Woptober by Gus Deely

Woptober by Gus Deely

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Woptober by Gus Deely

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It’s that time of year again: the leaves are changing, the temperature is dropping, the football season is in full swing, and scary movies are being played across all T.V. networks. No, it’s not October but it’s definitely Woptober. Woptober is Gucci Mane’s second album since his release from federal prison and Guwop is starting to look like his old self with releases left and right.

Gucci Mane has gone back to his darker style of rapping whilst bringing about his newer healthier lifestyle. Woptober is a play on words that combines Gucci’s nick name, Guwop, and his favorite month of the year October. Woptober truly represents October’s bleak, spooky feeling that is brought about with the second most popular holiday in America, Halloween.

This album starts off with “Intro” and “Agressive” which are definitely two of the best songs off the album because of how well the beats accentuate Gucci Mane’s dark flow. The great start leads into a weak spot in the album with three pretty repetitive and overall weak tracks. Some would even go as far as saying they are “trash” like CV student Cameron Lane states. The only song worth mentioning of the three is “Money Machine” due to the fact that you get to hear a felon say “beep beep” in his highest pitch voice to represent the noise his ATM makes.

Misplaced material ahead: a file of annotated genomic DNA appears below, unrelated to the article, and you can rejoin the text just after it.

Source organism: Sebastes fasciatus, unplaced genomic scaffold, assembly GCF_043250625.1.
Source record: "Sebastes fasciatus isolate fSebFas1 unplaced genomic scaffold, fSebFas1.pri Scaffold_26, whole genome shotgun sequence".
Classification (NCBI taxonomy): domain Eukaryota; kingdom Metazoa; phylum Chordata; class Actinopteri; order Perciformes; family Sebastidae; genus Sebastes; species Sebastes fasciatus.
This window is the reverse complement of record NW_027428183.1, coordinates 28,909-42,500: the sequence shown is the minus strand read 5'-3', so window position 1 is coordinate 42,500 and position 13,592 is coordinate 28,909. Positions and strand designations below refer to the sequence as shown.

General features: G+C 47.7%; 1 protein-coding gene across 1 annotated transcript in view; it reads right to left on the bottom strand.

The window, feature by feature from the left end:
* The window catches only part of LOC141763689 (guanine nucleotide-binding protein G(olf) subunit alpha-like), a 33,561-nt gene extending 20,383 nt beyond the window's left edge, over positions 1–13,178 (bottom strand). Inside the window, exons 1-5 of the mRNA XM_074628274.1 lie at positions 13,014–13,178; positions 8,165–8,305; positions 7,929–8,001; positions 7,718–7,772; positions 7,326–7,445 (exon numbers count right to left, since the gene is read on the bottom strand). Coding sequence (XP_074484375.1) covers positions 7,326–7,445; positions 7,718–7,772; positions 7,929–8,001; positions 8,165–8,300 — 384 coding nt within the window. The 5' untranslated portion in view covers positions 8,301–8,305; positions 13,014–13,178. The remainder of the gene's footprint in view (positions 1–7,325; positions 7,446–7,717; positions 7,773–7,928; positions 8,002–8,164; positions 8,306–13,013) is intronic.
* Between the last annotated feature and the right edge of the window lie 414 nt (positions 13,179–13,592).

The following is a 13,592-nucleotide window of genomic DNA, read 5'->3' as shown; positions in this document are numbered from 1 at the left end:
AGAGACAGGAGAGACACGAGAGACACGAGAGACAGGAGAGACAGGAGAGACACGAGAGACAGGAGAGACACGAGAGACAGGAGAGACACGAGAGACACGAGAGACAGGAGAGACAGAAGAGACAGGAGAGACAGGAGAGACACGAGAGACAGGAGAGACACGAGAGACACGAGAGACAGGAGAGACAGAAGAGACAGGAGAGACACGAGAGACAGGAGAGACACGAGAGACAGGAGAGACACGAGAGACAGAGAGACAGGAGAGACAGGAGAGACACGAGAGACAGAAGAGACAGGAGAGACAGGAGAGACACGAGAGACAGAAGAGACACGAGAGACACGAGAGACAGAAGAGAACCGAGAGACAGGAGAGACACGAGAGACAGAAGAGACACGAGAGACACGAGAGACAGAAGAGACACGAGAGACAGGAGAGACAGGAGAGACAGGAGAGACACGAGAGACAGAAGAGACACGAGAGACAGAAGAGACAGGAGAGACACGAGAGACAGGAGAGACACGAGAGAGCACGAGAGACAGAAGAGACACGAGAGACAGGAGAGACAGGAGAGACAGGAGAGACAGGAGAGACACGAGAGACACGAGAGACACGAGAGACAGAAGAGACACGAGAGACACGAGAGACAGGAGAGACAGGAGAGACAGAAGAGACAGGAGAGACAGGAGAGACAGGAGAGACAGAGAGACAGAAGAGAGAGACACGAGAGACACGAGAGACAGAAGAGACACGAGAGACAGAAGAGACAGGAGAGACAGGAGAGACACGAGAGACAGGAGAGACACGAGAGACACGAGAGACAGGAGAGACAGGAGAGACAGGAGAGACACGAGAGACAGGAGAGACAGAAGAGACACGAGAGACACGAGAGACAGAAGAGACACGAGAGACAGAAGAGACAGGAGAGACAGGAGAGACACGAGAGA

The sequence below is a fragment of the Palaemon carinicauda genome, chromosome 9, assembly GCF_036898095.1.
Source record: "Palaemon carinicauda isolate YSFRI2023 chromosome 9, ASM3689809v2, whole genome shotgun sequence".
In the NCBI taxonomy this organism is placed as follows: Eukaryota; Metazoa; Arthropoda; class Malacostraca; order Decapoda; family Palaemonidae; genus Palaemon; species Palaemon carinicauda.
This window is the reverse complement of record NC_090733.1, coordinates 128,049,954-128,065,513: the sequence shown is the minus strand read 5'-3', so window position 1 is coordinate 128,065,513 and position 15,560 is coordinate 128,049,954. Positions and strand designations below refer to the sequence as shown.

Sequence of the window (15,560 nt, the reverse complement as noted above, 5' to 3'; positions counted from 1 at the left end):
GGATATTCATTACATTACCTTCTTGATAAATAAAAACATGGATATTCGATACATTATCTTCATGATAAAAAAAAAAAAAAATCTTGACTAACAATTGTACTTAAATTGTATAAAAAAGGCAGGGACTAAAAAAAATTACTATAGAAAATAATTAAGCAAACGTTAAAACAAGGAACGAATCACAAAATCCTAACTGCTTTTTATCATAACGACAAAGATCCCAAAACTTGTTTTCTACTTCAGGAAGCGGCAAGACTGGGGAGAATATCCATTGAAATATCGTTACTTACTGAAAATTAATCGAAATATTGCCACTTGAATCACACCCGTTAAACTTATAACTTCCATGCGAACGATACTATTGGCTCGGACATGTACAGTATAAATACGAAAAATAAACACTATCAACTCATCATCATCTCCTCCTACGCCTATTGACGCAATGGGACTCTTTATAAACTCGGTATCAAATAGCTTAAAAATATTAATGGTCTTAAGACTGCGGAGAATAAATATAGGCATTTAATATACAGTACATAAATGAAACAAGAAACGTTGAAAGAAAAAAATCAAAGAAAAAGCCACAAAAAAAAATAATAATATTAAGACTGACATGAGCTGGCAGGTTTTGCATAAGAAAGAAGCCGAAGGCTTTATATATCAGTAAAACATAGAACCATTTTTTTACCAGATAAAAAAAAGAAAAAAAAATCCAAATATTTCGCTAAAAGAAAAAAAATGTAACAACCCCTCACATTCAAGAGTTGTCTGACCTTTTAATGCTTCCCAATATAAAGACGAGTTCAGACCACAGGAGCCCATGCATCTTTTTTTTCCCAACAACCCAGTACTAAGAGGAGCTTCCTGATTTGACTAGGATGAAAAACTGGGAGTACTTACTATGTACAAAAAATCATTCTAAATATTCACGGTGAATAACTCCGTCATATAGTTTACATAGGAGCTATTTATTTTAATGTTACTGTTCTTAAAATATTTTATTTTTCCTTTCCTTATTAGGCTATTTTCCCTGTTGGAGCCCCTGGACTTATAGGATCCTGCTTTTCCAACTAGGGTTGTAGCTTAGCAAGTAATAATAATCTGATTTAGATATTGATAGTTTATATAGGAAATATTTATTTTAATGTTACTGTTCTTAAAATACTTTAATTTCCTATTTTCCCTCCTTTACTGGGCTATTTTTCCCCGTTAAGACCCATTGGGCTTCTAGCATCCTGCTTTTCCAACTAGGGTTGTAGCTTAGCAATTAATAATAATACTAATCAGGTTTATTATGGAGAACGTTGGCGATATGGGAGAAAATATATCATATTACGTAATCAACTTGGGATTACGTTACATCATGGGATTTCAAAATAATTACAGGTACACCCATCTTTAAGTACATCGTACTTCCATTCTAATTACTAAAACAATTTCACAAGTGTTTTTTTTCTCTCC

After getting past the hump of repetitive songs you get into my personal favorite song from Woptober, “Wop.” Just like the start of the album, the beat of the song just fits Guwop’s style so well. The second half of the album overshadows the first with many solid bangers that have impressive hooks and great flow from Gucci. Highlights of the second half include “Icy,” “Hi-Five,” and “Addicted.”

Gucci pulled himself together to pull off another solid piece of work that, while not as good as Everybody Looking, is still great album by anyone’s standards. Overall the album would gain a 6.8 out of 10. I have listened to it plenty of times and some songs can definitely be skipped and you would not miss much but the amount of solid works on this album bring it to a passing grade.

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